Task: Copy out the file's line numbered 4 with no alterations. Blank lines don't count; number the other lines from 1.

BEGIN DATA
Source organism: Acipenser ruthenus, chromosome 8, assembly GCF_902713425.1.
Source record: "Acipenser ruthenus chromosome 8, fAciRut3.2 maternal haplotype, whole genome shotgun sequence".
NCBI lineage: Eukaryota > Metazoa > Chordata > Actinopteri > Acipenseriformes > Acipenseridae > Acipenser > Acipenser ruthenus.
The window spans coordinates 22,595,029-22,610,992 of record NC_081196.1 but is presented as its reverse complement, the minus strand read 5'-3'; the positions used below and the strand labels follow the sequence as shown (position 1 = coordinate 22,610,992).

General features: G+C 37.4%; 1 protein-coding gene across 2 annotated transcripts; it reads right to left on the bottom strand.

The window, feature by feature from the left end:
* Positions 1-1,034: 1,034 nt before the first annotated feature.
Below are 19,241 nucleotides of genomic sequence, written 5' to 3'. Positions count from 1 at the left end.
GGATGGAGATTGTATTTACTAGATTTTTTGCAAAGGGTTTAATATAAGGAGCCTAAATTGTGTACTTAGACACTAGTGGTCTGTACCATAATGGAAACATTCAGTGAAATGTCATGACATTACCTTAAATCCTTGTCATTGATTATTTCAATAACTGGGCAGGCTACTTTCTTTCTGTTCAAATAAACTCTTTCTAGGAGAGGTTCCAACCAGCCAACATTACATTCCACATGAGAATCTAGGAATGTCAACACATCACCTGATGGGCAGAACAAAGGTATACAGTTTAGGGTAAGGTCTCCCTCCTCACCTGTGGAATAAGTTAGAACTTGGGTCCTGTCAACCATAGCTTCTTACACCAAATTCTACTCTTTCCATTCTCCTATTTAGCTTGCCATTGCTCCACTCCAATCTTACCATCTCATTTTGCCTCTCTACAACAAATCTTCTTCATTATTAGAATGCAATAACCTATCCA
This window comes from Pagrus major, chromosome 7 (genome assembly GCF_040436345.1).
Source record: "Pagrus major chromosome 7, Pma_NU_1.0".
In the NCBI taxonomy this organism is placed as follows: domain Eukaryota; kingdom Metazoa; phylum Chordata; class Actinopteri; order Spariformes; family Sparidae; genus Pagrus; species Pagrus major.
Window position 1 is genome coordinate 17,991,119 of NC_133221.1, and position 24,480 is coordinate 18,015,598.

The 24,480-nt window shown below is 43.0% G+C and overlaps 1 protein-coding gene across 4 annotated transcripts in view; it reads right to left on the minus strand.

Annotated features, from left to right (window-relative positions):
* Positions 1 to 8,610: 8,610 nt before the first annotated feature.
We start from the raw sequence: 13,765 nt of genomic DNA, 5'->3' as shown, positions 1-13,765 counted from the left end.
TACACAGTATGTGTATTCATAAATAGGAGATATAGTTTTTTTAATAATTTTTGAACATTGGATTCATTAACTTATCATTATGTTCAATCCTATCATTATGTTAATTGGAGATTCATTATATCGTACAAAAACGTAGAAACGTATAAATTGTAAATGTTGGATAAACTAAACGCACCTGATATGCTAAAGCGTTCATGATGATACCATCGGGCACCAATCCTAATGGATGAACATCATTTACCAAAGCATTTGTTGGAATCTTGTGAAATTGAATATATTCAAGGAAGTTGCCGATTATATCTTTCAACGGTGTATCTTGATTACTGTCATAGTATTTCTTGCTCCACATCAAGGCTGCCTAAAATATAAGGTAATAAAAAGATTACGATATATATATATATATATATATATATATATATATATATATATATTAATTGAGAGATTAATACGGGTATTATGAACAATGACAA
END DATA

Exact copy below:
The window spans coordinates 22,595,029-22,610,992 of record NC_081196.1 but is presented as its reverse complement, the minus strand read 5'-3'; the positions used below and the strand labels follow the sequence as shown (position 1 = coordinate 22,610,992).